Multiplex-RT-PCR-ELISA panel for detecting mosquito-borne pathogens: Plasmodium sp. preserved and eluted from dried blood spots on sample cards

Philip Koliopoulos, Neema Mathias Kayange, Tim Daniel, Florian Huth, Britta Gröndahl*, Grey Carolina Medina-Montaño, Leah Pretsch, Julia Klüber, Christian Schmidt, Antke Züchner, Sebastian Ulbert, Steven E. Mshana, Marylyn Addo, Stephan Gehring

*Corresponding author for this work

Research output: Contribution to journalArticleResearchpeer-review

2 Citations (Scopus)


Background: Children are the most vulnerable group affected by malaria and other tropical, vector-borne diseases in low-resource countries. Infants presenting with acute onset fever represent a major sector of outpatient care in the Lake Victoria region. Misclassification and overuse of antibiotics and anti-malarial medications are consistent problems. Identifying the prevalent mosquito-borne pathogens in the region will reduce the prescription of non-indicated medicines. Methods: The literature was reviewed focusing on the mosquito-borne pathogens most prevalent in sub-Saharan Africa. Accordingly, an assay comprised of a multiplex-reverse transcriptase-polymerase chain reaction and an enzyme-linked immunosorbent assay (multiplex-RT-PCR-ELISA) was designed and validated in its ability to identify and differentiate nine human mosquito-borne pathogens including eight arboviruses and Plasmodium sp., the aetiologic agents of malaria. Blood samples obtained from 132 children suspected of having malaria were spotted and preserved on Whatman® 903 protein sample cards. Multiplex-RT-PCR-ELISA analysis was assessed and compared to results obtained by blood smear microscopy and the malaria rapid diagnostic test (RDT). Results: Nine out of nine pathogens were amplified specifically by the multiplex-RT-PCR-ELISA panel. Twenty-seven out of 132 paediatric patients presenting with acute fever were infected with Plasmodium sp., confirmed by multiplex-RT-PCR. The results of blood smear microscopy were only 40% sensitive and 92.8% specific. The malaria RDT, on the other hand, detected acute Plasmodium infections with 96.3% sensitivity and 98.1% specificity. The preservation of Plasmodium sp. in clinical sera and whole blood samples spotted on sample cards was evaluated. The duration of successful, sample card storage was 186 to 312 days. Conclusions: Reliable, easy-to-use point of care diagnostic tests are a powerful alternative to laboratory-dependent gold standard tests. The multiplex-RT-PCR-ELISA amplified and identified nine vector-borne pathogens including Plasmodium sp. with great accuracy. Translation of improved diagnostic approaches, i.e., multiplex-RT-PCR-ELISA, into effective treatment options promises to reduce childhood mortality and non-indicated prescriptions.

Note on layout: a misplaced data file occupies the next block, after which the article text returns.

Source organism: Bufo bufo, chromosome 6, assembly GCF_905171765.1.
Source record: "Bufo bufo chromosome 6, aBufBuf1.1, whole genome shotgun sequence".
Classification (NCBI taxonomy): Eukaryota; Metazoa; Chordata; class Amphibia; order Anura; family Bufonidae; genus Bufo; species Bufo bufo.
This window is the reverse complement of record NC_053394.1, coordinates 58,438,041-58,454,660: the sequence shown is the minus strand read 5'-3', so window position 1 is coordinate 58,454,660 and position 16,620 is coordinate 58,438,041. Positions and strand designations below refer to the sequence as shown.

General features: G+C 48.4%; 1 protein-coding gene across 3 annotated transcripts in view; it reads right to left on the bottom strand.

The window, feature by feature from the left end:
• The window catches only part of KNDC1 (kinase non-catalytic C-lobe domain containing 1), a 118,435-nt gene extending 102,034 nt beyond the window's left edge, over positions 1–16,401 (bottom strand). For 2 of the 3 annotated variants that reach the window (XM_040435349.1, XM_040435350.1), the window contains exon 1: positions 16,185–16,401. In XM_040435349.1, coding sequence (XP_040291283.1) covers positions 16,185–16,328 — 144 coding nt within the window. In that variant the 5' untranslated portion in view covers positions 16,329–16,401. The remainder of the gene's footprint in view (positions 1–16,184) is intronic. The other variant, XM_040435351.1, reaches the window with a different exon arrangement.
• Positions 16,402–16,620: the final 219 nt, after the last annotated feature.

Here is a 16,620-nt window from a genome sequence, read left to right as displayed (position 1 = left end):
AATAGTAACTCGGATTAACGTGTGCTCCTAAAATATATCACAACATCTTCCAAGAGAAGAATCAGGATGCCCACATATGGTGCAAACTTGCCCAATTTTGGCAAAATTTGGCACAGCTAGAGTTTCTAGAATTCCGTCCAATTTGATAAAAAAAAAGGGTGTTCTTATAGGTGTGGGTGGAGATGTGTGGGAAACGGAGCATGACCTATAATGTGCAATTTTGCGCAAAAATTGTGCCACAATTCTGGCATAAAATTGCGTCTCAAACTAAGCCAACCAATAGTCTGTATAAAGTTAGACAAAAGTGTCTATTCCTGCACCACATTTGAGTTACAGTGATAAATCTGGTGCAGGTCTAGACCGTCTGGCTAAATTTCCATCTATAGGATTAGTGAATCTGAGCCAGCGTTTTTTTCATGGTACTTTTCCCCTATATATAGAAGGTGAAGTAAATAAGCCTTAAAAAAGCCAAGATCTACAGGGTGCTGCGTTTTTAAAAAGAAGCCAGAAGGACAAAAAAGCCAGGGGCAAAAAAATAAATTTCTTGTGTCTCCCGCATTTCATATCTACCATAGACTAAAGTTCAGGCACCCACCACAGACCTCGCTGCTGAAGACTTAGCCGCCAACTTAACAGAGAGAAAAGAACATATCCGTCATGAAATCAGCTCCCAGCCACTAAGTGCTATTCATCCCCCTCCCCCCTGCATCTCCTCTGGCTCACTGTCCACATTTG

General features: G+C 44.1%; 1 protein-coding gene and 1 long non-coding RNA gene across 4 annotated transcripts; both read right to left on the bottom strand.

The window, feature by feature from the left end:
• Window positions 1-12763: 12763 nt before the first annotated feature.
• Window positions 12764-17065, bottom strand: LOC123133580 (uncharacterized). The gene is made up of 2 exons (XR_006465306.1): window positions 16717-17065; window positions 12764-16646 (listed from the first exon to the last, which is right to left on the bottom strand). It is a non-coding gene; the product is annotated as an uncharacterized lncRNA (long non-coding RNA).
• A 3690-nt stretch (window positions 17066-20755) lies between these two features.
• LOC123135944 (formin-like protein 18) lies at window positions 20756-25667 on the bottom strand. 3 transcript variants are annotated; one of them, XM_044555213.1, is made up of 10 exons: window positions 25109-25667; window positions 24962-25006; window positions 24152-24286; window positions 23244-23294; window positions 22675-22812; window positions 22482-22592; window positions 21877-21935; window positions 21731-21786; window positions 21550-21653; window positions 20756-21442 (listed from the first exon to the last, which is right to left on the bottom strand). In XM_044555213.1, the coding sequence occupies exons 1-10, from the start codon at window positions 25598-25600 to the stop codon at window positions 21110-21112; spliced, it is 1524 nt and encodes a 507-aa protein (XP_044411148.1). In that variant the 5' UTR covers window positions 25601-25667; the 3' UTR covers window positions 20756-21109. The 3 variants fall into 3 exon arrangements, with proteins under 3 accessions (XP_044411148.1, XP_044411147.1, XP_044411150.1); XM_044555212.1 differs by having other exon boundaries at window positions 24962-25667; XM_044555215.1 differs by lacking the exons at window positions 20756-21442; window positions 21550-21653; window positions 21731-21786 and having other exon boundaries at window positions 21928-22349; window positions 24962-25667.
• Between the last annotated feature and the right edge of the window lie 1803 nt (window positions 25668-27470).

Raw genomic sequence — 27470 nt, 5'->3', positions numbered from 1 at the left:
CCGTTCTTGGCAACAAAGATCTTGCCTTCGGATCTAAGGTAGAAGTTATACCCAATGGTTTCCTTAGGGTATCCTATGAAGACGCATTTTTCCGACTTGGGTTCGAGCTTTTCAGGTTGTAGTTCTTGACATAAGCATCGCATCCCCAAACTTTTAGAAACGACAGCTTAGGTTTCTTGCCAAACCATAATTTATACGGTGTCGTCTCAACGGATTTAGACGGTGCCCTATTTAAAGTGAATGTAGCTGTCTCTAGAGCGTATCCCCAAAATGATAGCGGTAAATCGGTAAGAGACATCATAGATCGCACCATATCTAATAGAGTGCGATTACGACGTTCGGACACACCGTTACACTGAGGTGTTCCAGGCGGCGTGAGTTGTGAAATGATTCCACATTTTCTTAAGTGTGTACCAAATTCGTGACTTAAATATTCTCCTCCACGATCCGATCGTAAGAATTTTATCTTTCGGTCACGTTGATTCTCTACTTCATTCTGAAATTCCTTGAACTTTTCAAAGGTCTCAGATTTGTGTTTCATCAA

Original languageEnglish
Article number66
JournalMalaria Journal
Issue number1
Publication statusPublished - 1 Feb 2021


  • Acute febrile diseases
  • Dengue virus
  • Dried blood spots
  • Malaria rapid diagnostic test
  • Mosquito-borne diseases
  • Multiplex-RT-PCR-ELISA
  • Plasmodium falciparum
  • Sub-Saharan-Africa
  • Tanzania
  • Whatman filter cards


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